She ignores it, leads Ruby down the corridor until they come to the right door. A quick glance right and left, and then they slip inside. As the door shuts behind them, the noise of the party below cuts off to just a vague murmur.

All to the best. Breaking spells – particularly those involving blood magic – sometimes causes a bit of a ruckus, and on a job like this, subtlety is the name of the game.

"The demonological section is over here," she tells Ruby, gesturing over at the bookcase in the far corner, standing slightly apart from the others.

"Yeah, I figured." Ruby's already walking over, abruptly losing her air of mischief, amusement, as her eyes roam over the bookcase with hawk-like focus. She reaches out her hands tentatively, fingers spread, testing the air, running over the dark wood, the stained leather spines. "Oh yeah, he's got you wrapped up but good, hasn't he?" she murmurs, talking to the enchanted bookcase in the tone Bela's heard mechanics use when they talk to cars, or collectors their favourite antiques. Easy and affectionate with expertise.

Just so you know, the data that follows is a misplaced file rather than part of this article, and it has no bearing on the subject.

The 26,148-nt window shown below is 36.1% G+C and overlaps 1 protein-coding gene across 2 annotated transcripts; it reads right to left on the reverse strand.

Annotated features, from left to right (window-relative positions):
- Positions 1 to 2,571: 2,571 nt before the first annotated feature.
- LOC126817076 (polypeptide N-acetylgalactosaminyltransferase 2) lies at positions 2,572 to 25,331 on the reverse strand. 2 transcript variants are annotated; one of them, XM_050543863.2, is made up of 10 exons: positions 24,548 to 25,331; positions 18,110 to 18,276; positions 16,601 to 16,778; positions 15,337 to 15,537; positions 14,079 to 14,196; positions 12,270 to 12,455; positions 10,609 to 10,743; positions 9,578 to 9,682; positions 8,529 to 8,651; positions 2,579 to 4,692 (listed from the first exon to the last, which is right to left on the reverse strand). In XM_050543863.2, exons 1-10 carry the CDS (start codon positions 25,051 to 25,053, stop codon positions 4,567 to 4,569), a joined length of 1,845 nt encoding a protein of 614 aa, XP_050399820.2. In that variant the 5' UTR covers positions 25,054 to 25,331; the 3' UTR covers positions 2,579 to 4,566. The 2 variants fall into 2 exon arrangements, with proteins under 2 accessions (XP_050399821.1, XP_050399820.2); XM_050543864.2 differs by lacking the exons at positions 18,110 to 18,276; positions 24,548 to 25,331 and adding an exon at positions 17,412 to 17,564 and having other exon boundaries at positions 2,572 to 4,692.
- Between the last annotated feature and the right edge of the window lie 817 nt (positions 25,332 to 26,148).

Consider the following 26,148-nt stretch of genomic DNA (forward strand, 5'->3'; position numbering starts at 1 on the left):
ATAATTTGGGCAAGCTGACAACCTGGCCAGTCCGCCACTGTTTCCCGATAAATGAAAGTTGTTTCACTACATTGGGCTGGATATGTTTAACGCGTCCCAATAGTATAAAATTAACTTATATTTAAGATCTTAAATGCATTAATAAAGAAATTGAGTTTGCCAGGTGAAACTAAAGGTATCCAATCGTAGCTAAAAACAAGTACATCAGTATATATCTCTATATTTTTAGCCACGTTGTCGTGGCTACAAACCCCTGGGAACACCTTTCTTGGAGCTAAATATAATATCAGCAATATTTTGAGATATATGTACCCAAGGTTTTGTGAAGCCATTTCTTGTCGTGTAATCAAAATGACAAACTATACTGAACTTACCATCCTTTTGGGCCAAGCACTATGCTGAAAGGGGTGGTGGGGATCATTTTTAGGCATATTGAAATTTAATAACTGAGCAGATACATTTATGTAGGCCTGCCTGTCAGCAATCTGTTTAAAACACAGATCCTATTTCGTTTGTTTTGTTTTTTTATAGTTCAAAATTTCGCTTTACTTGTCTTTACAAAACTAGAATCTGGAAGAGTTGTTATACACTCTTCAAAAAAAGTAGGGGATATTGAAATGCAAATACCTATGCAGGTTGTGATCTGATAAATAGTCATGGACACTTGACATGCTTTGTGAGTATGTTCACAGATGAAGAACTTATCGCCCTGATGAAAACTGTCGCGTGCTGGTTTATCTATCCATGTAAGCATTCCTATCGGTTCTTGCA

So close now, so close – she can see the little book, the book that might hold the key to her salvation – close enough for her to touch. But not, alas, to remove, not without calling down all those rather nasty curses and tracing spells, not yet. Hence, of course, the diabolical blonde.

"Can you break it?" she asks, her voice quavering only very slightly.

"Oh, please." Ruby tosses her hair, and throws a smirk at Bela over her shoulder. "This guy, he's read a few books, knows the theory, thinks he's hot shit. I was playing this game when the printing press wasn't even a gleam in some German geek's eye. I've got this, honey."

"Glad to hear it." Only years of living by trickery and looking eternally plausible keep the calm facade in place.